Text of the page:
- It is suggested that if the crawling baby can be corrected when he is off limits, he will feel more secure knowing the rules. This relates to
- Routine, which should be established early. Babies and parents alike will feel more comfortable on a routine.
- A baby’s urge to explore should be encouraged, for this helps establish guidelines as to what must be restricted, and here problem solving on the part of the infant begins. Reaching for a toy outside the bars of a playpen can bring on frustration if he falls, but it can involve psychological reward if he succeeds. This is a lesson that needs to be learned early.
- Any baby after a few months should get used to seeing other people, if only to watch them. This will make it easier to leave him with a babysitter. And
- Although it is true that some infants are “active” and others are “placid,” much of their personality development comes by parental handling. Babies seem to sense when mothers are tense and unsure, and will respond accordingly. Gradually, it seems, infants reflect the climate of their care.
Socialization process in Childhood
The development of skill in locomotion for the most part takes care of itself and needs little more attention than in providing for the child’s safety. This makes it easier to pay more attention to his other development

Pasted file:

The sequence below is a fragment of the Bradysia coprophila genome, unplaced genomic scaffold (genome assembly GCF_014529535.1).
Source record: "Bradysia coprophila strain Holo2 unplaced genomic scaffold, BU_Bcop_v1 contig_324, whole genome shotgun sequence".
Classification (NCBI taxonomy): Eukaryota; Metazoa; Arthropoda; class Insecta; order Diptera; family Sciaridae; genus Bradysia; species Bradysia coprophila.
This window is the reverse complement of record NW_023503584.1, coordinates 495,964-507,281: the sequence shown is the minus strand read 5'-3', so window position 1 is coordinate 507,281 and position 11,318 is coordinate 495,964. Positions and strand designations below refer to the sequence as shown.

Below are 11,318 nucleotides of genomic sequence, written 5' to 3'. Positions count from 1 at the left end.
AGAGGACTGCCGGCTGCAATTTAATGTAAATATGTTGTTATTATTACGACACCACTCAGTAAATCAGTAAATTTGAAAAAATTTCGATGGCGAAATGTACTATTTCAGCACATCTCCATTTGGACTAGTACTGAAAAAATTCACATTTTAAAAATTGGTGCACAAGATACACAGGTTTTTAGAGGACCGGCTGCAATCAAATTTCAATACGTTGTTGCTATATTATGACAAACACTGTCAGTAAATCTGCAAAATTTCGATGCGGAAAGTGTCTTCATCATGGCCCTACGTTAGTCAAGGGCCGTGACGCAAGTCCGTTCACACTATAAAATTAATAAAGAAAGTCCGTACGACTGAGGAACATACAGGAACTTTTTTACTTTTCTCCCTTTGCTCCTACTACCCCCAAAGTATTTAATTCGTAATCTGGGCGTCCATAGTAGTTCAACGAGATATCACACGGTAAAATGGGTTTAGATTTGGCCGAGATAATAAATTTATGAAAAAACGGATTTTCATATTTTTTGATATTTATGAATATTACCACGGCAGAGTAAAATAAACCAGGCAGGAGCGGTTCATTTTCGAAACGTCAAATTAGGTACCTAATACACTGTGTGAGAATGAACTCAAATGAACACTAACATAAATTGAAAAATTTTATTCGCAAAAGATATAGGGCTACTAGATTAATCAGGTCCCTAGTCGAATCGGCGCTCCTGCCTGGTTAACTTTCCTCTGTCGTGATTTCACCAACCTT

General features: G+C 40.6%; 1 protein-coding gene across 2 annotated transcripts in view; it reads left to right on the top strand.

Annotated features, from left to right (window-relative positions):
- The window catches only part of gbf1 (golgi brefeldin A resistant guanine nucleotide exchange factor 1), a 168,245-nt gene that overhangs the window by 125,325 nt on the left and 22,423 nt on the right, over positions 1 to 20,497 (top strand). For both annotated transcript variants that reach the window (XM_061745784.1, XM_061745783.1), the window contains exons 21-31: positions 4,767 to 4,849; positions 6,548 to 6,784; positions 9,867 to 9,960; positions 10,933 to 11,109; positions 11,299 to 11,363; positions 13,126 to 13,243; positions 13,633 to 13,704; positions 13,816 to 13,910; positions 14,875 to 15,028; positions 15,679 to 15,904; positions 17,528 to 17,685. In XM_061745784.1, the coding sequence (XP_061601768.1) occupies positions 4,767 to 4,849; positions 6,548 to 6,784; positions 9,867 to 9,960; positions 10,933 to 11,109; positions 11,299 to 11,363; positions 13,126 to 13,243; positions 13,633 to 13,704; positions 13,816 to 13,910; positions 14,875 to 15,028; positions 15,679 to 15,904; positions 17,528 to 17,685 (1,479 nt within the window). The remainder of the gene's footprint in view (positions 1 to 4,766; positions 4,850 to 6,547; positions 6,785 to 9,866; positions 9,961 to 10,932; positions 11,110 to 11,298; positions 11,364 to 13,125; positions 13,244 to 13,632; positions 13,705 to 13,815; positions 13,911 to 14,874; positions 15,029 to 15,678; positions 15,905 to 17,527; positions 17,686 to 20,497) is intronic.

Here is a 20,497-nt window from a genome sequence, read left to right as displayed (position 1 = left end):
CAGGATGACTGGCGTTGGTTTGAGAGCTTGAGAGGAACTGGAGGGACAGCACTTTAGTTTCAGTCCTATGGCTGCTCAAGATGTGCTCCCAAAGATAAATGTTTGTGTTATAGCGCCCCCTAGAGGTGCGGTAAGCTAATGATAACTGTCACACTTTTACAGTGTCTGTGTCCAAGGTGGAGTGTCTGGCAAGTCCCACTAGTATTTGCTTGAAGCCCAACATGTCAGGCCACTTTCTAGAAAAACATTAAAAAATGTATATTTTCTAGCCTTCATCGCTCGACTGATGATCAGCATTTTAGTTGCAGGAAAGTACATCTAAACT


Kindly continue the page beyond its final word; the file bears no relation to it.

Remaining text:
The Intellectual Level: On the intellectual level, the activities begun with the infant are expanded and made more complex with the preschooler. The child should have study books as soon as he is willing to sit and look at them. And the parent can help by explaining to him what he sees. This also provides for the growth of language; it develops a positive attitude toward books and reading and helps provide close personal relationship with grown-ups in the family. Since adults take for granted almost everything that intrigues the child, helping with intellectual growth can renew our own curiosity. And, of course, as-the parent sees the tow-or three-year-old begin to recognize on TV, he is offered topics for stimulating further growth.
The child can be guided to organize his thinking in a manner appropriate to his age. This comes by making suggestions for different ways of looking at a problem, whether a two-year-old is trying is build a block tower or a five-year-old has weighty kindergarten troubles. There are six general guidelines for the development of the child’s problem-solving ability:
- Let the child work on just one big problem at a time. Two or three problems can become confusing to h
- Being patient allows time for trial and error.
- Try not to judge a child’s accomplishments by adult standards, and expect a degree of regression from time to time.
- Learn when to stop solving problems for the baby. This encourages him to work on his own.
- Parents may find it helpful to study their own problem-solving behavior. This will help to guide the child through the step-by- step sequences.
- Encourage imagination. Sometimes it may get out of hand, but not for long; it is in imagination that creativity has its beginnings.
Educational Implication of Social Development
- Social Growth
- Feeling of Security
- Knowledge full of Utility
- Form of Knowledge
- Inclusion of Habits